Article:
Collection of show tunes makes 'Isn't it Romantic?' refreshing

By Barbara Mackay
November 28, 2008

ALEXANDRIA If you're tired of plays with bizarre plots and dysfunctional characters, Metro Stage is offering a pleasant alternative from now through Dec. 21.

 

"Isn't It Romantic?" is a collection of more than 30 of the most famous 20th century songs about love and romance, showcasing the talent of George and Ira Gershwin, Richard Rodgers, Lorenz Hart, Jerome Kern and Oscar Hammerstein.


Director David Hunter Koch is credited with being the playwright, but there's not much of a book for this cabaret-style performance. Instead, singers Jimi Ray Malary and Lori Williams examine the steps so many relationships go through: the initial excitement and enchantment ("S'Wonderful" "This Can't Be Love" and "Love Walked In" among others), which gives way to disenchantment ("I Wish I Were In Love Again" and "A Fine Romance"), which leads to resignation ("A Woman is a Sometime Thing") and determination to lead a new life ("Pick Yourself Up"). Then the songs loop back to the beginning, with "A Foggy Day" and "Isn't It Romantic?" once more.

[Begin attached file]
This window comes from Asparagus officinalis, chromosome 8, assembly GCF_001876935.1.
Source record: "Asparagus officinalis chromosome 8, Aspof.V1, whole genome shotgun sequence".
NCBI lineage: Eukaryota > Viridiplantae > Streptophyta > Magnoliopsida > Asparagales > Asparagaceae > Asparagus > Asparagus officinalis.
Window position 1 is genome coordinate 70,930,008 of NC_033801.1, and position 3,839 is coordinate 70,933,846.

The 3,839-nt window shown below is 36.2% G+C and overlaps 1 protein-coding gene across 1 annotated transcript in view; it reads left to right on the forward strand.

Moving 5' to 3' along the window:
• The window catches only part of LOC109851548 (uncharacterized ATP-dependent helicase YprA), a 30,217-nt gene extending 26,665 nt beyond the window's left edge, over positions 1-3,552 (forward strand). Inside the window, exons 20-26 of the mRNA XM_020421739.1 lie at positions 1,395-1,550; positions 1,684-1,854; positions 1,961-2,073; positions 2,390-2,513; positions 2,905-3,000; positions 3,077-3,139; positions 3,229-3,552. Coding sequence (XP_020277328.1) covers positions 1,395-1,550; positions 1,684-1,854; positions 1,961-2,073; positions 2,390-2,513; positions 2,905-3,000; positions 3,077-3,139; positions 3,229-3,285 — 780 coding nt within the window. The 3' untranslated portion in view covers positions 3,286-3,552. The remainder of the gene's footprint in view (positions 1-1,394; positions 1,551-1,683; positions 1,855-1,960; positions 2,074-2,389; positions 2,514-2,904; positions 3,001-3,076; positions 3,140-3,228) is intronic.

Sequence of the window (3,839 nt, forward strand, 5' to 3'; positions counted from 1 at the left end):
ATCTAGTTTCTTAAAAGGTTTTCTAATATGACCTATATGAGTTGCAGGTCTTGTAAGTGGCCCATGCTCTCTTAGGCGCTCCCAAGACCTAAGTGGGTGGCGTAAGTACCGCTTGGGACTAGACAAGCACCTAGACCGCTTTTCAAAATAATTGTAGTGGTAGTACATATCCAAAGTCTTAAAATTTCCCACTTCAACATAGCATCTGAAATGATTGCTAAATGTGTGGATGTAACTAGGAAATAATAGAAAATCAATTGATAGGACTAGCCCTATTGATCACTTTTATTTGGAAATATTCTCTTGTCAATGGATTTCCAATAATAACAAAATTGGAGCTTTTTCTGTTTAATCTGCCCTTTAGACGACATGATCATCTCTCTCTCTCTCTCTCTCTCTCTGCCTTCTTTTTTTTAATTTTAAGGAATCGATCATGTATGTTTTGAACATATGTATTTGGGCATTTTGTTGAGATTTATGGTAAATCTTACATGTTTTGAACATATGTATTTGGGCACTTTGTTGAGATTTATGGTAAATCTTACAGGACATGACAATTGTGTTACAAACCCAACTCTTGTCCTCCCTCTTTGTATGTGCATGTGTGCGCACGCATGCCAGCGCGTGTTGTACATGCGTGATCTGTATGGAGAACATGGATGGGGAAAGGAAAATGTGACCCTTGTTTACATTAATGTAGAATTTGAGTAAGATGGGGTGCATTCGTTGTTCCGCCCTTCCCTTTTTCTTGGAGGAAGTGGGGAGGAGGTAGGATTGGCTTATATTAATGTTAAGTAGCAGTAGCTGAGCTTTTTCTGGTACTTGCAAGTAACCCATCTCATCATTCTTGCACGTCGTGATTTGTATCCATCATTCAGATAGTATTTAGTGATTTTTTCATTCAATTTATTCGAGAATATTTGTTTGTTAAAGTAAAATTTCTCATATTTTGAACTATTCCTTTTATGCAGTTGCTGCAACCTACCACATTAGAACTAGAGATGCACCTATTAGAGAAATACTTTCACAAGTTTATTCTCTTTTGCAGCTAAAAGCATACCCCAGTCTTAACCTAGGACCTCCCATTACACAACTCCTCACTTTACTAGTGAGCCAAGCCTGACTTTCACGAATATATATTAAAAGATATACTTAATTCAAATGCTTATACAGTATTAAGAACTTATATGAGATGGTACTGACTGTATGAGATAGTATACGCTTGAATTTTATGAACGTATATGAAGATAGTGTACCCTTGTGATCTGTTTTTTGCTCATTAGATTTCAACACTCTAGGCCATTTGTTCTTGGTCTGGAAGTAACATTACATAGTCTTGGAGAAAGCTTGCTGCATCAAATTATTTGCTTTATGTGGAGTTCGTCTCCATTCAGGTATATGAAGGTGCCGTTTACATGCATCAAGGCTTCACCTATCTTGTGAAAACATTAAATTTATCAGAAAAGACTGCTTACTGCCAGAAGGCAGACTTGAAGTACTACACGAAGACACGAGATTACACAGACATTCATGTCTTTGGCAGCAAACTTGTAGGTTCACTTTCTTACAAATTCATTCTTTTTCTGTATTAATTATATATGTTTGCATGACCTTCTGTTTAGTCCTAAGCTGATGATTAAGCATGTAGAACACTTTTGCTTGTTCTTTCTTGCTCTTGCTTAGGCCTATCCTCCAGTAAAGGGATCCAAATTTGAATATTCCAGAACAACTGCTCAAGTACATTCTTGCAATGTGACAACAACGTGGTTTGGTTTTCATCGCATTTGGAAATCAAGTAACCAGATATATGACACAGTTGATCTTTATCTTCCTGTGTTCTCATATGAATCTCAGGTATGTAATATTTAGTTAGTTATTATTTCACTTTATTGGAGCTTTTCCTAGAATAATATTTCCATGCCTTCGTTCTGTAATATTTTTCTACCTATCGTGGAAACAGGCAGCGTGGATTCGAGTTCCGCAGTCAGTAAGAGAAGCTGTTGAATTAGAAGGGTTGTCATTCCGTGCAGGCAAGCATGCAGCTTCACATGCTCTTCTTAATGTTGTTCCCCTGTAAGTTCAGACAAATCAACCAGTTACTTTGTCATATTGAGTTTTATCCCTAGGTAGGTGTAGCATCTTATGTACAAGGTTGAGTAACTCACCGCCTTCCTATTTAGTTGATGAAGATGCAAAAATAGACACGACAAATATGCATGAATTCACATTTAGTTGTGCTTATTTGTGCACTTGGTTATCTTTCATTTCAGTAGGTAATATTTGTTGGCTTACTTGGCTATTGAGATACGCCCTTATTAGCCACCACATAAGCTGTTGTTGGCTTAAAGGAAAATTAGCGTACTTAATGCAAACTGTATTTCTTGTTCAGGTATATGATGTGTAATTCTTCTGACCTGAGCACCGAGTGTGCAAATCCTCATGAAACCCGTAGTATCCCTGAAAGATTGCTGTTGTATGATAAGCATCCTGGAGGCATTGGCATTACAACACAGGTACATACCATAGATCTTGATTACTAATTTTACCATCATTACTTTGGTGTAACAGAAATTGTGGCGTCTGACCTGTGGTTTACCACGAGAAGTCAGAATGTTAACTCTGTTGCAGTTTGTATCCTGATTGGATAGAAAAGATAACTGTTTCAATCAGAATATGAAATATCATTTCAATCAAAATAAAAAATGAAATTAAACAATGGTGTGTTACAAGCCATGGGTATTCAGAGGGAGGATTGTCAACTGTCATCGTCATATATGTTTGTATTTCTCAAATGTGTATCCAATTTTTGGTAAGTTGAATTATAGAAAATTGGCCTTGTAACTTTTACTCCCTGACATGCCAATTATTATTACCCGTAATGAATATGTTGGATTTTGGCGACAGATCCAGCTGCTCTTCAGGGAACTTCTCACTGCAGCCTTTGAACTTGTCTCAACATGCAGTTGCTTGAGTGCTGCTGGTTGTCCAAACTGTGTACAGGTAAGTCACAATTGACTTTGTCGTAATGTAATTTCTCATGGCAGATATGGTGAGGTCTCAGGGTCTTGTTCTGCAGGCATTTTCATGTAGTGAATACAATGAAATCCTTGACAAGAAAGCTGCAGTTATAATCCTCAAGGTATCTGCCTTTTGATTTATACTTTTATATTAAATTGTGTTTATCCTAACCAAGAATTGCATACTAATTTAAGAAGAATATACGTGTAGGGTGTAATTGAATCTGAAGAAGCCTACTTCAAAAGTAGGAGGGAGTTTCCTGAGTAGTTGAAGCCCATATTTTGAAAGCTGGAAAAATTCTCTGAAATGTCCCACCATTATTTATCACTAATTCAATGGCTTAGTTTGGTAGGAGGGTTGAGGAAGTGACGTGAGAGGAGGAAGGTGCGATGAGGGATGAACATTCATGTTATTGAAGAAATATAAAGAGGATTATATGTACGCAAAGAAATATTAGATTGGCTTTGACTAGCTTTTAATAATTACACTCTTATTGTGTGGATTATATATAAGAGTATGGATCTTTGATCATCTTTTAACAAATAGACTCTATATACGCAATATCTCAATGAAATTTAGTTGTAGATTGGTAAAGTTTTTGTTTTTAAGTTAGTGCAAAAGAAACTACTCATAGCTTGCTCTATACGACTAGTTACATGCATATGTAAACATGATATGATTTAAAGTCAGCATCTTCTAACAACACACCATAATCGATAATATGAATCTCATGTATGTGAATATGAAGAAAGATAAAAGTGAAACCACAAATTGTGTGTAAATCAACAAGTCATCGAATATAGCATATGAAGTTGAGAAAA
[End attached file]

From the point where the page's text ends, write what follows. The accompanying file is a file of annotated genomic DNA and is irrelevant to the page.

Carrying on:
Malary is a solid singer, although the first portion of "Isn't It Romantic?" suffers from the fact that he performs solo in what seems to be a slightly static nightclub act. But when Williams joins Malary onstage, the mini-musical starts to sizzle. Whether she sings duets or solos, Williams is marvelous to listen to, her voice at times nasal and demanding attention, at times buttery soft. Either way, she lends credence to the notion that this show is about shared emotion.

 

An important element in the success of this show is the onstage talent present in William Knowles' band, with Knowles at the piano, Yusef Chisholm on the bass and Greg Holloway on drums. Since the set is minimal stools, hanging paintings, colorful Art Deco panels the presence of these three creates a lively visual backdrop for everything that happens onstage.

 

"Isn't It Romantic?" is particularly refreshing in that it doesn't try to establish its material in any specific time frame, suggesting that the love and romance its songs cherish may be possible even in a decidedly unromantic age.